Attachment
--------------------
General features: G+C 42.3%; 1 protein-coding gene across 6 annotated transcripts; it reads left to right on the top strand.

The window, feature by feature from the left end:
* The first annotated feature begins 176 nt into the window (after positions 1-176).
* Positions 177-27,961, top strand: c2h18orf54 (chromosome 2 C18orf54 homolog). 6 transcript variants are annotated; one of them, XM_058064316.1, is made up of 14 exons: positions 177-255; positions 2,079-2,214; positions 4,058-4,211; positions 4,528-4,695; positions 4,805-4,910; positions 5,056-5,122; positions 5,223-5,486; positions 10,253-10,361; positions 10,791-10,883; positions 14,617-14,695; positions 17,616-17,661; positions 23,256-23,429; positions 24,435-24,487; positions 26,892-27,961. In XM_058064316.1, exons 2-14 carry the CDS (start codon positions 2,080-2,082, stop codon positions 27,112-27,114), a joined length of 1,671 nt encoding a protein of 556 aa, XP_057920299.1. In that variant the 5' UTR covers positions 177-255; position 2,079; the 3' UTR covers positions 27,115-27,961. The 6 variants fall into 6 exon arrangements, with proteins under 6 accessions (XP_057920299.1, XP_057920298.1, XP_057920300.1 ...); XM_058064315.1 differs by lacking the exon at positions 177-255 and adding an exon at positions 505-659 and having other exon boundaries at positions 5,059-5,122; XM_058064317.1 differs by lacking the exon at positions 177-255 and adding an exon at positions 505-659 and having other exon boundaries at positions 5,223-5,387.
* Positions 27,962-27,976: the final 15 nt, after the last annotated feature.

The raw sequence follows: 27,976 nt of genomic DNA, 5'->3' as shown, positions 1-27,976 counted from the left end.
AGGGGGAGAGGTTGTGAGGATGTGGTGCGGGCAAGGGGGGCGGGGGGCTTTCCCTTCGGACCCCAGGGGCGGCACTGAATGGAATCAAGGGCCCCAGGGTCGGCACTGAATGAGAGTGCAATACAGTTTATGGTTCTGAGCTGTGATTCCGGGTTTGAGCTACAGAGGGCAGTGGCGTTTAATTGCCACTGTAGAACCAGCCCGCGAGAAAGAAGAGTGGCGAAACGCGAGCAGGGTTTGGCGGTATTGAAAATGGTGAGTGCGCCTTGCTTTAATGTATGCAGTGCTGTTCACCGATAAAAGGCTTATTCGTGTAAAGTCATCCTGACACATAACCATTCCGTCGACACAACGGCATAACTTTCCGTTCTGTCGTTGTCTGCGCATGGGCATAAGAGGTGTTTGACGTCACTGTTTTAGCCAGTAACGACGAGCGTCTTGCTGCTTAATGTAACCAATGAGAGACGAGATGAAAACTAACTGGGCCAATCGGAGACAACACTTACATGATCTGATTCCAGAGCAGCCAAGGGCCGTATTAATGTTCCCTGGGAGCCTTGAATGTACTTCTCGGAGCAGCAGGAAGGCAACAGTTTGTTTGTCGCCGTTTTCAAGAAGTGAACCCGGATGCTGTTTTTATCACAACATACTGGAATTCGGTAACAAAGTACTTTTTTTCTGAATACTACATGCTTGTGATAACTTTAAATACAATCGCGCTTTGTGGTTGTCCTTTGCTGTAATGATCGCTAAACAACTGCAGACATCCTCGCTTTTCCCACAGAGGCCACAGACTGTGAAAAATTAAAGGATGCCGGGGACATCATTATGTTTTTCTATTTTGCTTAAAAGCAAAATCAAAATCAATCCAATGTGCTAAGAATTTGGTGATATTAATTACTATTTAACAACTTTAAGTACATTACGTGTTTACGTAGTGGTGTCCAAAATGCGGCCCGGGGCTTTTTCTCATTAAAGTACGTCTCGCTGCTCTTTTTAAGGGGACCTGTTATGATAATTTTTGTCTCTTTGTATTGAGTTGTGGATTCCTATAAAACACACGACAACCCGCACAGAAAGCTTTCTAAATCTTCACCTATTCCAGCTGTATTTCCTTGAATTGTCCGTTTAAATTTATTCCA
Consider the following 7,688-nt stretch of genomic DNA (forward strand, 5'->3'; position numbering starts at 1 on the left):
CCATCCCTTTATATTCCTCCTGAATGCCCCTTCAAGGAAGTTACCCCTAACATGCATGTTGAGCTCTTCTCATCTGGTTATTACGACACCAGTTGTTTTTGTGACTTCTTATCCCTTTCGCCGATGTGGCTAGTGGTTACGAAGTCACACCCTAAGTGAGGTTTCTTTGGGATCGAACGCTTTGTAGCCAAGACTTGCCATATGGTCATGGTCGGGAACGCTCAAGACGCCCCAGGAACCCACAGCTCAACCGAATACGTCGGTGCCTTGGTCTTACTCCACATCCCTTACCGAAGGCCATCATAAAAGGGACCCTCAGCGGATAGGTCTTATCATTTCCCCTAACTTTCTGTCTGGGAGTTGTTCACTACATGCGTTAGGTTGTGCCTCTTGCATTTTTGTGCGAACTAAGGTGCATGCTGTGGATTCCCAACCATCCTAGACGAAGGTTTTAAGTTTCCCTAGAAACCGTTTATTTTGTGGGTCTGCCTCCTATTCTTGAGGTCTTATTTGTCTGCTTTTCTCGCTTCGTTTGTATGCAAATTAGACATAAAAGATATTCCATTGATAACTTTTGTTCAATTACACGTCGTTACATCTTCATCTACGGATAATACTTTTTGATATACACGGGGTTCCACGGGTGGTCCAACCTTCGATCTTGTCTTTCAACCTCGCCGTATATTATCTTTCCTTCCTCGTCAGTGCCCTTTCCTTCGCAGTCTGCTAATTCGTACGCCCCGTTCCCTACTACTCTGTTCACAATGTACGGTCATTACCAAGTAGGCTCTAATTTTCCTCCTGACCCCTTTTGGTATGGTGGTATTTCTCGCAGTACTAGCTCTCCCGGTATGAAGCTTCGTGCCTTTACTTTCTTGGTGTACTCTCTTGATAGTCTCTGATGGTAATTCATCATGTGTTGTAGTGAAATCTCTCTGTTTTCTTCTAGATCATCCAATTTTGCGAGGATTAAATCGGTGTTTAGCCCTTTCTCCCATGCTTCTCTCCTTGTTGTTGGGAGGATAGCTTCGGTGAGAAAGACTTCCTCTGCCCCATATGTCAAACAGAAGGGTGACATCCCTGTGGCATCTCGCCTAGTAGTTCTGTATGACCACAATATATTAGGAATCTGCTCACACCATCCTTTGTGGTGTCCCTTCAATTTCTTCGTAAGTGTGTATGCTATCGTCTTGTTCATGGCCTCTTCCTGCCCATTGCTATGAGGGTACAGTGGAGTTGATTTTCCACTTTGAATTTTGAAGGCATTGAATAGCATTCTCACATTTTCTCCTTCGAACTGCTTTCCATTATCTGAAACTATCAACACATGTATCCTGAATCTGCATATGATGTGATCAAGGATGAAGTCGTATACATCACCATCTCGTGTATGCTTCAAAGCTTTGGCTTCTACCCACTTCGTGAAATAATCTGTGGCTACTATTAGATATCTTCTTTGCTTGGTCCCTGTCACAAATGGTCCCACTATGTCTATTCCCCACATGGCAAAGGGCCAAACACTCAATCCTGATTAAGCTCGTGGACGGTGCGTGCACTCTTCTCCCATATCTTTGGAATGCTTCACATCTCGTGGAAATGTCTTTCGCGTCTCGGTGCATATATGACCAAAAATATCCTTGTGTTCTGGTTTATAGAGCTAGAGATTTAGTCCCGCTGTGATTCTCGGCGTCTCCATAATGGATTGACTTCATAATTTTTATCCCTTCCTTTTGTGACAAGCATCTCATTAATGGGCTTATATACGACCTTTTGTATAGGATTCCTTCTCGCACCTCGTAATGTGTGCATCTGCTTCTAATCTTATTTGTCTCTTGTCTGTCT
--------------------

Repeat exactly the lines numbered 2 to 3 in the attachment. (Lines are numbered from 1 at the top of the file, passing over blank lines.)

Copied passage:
The window, feature by feature from the left end:
* The first annotated feature begins 176 nt into the window (after positions 1-176).